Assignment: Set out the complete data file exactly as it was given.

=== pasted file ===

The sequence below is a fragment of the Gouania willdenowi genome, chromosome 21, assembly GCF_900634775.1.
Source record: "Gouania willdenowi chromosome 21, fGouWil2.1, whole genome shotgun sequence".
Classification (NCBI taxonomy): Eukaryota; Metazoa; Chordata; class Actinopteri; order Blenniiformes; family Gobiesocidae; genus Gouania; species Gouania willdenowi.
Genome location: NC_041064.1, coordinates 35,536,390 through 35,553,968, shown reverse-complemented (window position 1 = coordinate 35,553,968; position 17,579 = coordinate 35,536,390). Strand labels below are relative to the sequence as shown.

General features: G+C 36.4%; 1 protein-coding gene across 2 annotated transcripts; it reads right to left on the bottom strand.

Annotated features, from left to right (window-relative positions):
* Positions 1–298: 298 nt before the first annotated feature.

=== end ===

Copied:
The sequence below is a fragment of the Gouania willdenowi genome, chromosome 21, assembly GCF_900634775.1.
Source record: "Gouania willdenowi chromosome 21, fGouWil2.1, whole genome shotgun sequence".
Classification (NCBI taxonomy): Eukaryota; Metazoa; Chordata; class Actinopteri; order Blenniiformes; family Gobiesocidae; genus Gouania; species Gouania willdenowi.
Genome location: NC_041064.1, coordinates 35,536,390 through 35,553,968, shown reverse-complemented (window position 1 = coordinate 35,553,968; position 17,579 = coordinate 35,536,390). Strand labels below are relative to the sequence as shown.

General features: G+C 36.4%; 1 protein-coding gene across 2 annotated transcripts; it reads right to left on the bottom strand.

Annotated features, from left to right (window-relative positions):
* Positions 1–298: 298 nt before the first annotated feature.